CBS' chief foreign correspondent Lara Logan was on Jon Stewart's show on 06/17/08 and talked about how CBS has limited its reporting on the Iraq War in particular but also the Afghanistan War. She tells some entertaining stories, but near the end (starting at about 5:50 in the video) she gets serious and really indicts the Establishment press coverage of the wars.
Stewart asks her, "Are we just numb? Are we, have we lost our humanity with this entire situation?" She replies:
Yes, we have.
You know, I was asked once, "Do you feel responsible for the American public having a, a bad view, a negative view of the war in Iraq?"
And I looked at the reporter and said, "Tell me the last time you saw the body of a dead American soldier. What does that look like? Who in America knows what that looks like? 'Cause I know what that looks like. And I feel responsible for the fact that no one else does."
You know, that's what I feel responsible for, that nobody really understands. And the soldiers do feel forgotten, they do. No doubt. From Afghanistan to Iraq. They absolutely fe-, you know.
It hasn't, we may be tired of hearing about this five years later. They still have to go out and do the same job. I was in Sadr City when it was just going absolutely hell for, I mean, Sadr City was like Armageddon. And there were soldiers there who had been in country nine months. Had never seen combat like that. Just thrown into it, didn't, you know, you're talking about convoys ambushed with five, six armor-piercing bombs, rocket-propelled grenades, everything. Nine-, 10-, 15-hour battles, I mean ...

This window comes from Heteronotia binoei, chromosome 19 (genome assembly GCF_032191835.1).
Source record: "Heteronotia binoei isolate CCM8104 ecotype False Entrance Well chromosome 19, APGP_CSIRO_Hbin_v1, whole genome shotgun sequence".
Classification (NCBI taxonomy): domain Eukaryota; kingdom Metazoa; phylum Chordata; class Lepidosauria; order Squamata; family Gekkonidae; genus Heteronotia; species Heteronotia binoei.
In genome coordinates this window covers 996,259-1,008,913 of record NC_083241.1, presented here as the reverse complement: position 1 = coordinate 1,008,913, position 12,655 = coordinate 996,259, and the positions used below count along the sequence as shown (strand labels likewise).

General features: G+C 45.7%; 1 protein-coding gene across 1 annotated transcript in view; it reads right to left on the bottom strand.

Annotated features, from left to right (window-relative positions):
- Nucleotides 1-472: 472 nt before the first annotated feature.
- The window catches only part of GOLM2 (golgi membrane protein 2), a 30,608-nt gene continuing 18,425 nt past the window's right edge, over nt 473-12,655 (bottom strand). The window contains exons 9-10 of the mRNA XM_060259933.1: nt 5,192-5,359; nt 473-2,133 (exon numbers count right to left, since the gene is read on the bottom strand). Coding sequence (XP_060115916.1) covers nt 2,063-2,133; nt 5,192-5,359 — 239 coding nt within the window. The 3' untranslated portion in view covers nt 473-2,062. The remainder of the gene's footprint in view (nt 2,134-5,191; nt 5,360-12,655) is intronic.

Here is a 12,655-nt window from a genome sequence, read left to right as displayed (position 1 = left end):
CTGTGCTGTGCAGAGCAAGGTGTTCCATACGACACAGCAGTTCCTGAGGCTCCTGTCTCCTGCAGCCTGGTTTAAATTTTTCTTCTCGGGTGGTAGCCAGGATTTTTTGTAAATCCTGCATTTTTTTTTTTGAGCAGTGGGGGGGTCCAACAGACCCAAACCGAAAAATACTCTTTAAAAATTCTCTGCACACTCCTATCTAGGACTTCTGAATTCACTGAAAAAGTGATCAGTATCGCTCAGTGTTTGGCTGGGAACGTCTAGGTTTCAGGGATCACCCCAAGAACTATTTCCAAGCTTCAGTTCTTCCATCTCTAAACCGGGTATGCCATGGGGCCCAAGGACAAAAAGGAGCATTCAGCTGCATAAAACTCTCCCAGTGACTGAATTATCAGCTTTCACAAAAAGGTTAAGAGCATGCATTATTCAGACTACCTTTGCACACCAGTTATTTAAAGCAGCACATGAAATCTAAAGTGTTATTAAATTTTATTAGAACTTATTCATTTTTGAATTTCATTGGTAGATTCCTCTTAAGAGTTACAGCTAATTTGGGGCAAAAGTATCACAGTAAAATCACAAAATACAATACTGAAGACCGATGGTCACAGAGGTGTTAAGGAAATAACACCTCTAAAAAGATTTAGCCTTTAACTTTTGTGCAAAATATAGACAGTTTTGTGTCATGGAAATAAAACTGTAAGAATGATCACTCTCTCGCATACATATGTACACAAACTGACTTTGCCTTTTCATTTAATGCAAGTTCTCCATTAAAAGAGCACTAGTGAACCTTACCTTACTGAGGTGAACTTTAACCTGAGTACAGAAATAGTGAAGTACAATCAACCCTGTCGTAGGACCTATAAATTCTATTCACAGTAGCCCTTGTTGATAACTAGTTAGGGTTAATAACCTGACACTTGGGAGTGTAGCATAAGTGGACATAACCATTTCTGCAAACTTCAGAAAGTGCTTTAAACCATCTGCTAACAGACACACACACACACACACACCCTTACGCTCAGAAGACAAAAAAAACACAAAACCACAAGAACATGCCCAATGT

And more soldiers died in Afghanistan last month than Iraq, who's paying attention to that? Thirty-three thousand [US soldiers in Afghanistan], highest troop levels since the war began, seven years after we 'defeated' the Taliban.
Now, maybe I wasn't paying thorough enough attention. But did anyone see press accounts of 15-hour battles in Sadr City during the sweeps there this year? We do get fools like Charles Krauthammer telling us how wonderful everything is going.
Here's a fairly typical example of war stenography, this one about the Afghanistan War. If you read closely, you can see that something about the official press releases isn't right. But that's not how the report is organized. This one is from the New York Times news wire, appearing in the San Francisco Chronicle, Taliban routed after incursion, military says by Taimoor Shah and Abdul Waheed Wafa 06/20/08. These are the first three paragraphs of the story:
After a day of air strikes and ground operations against Taliban fighters, Afghan and NATO officials claimed broad success Thursday, saying they had largely expelled the insurgents from the strategic Arghandab region near Kandahar, killing more than 50 of them.
But military officials acknowledged that an unspecified number of Taliban insurgents escaped, and a hunt was under way for fighters in hiding.
Hundreds of Afghan and NATO troops, supported by armored vehicles and helicopter gunships, poured into the region Wednesday after the insurgents infiltrated 18 villages. (my emphasis)
In other words, some "Taliban" fighters were reported to be an an area. The operation was probably basically an American operation ("Afghan and NATO troops") because, just like in South Vietnam decades ago, the Army that the US has trained there is heavily dependent on US expertise and command. The NATO forces in Kandahar are primarily Americans.